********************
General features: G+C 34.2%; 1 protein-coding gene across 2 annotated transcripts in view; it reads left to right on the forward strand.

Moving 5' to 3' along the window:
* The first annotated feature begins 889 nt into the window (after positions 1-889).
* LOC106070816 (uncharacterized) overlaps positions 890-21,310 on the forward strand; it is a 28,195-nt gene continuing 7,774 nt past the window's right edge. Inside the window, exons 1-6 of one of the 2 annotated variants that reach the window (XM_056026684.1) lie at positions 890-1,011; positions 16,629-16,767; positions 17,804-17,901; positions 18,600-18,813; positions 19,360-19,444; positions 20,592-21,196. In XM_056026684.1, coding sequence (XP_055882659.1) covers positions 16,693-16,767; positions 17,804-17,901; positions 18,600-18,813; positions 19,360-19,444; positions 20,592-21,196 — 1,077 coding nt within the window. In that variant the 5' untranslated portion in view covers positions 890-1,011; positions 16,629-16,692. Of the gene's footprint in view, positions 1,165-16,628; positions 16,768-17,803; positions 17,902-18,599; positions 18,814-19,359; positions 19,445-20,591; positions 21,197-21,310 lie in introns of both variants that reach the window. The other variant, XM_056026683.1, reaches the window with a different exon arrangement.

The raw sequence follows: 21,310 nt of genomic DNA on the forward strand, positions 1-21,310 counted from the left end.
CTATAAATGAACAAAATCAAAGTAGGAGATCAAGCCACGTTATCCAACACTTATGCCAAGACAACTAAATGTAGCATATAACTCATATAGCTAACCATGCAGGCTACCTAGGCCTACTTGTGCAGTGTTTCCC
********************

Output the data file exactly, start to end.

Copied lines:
General features: G+C 34.2%; 1 protein-coding gene across 2 annotated transcripts in view; it reads left to right on the forward strand.

Moving 5' to 3' along the window:
* The first annotated feature begins 889 nt into the window (after positions 1-889).
* LOC106070816 (uncharacterized) overlaps positions 890-21,310 on the forward strand; it is a 28,195-nt gene continuing 7,774 nt past the window's right edge. Inside the window, exons 1-6 of one of the 2 annotated variants that reach the window (XM_056026684.1) lie at positions 890-1,011; positions 16,629-16,767; positions 17,804-17,901; positions 18,600-18,813; positions 19,360-19,444; positions 20,592-21,196. In XM_056026684.1, coding sequence (XP_055882659.1) covers positions 16,693-16,767; positions 17,804-17,901; positions 18,600-18,813; positions 19,360-19,444; positions 20,592-21,196 — 1,077 coding nt within the window. In that variant the 5' untranslated portion in view covers positions 890-1,011; positions 16,629-16,692. Of the gene's footprint in view, positions 1,165-16,628; positions 16,768-17,803; positions 17,902-18,599; positions 18,814-19,359; positions 19,445-20,591; positions 21,197-21,310 lie in introns of both variants that reach the window. The other variant, XM_056026683.1, reaches the window with a different exon arrangement.

The raw sequence follows: 21,310 nt of genomic DNA on the forward strand, positions 1-21,310 counted from the left end.
CTATAAATGAACAAAATCAAAGTAGGAGATCAAGCCACGTTATCCAACACTTATGCCAAGACAACTAAATGTAGCATATAACTCATATAGCTAACCATGCAGGCTACCTAGGCCTACTTGTGCAGTGTTTCCC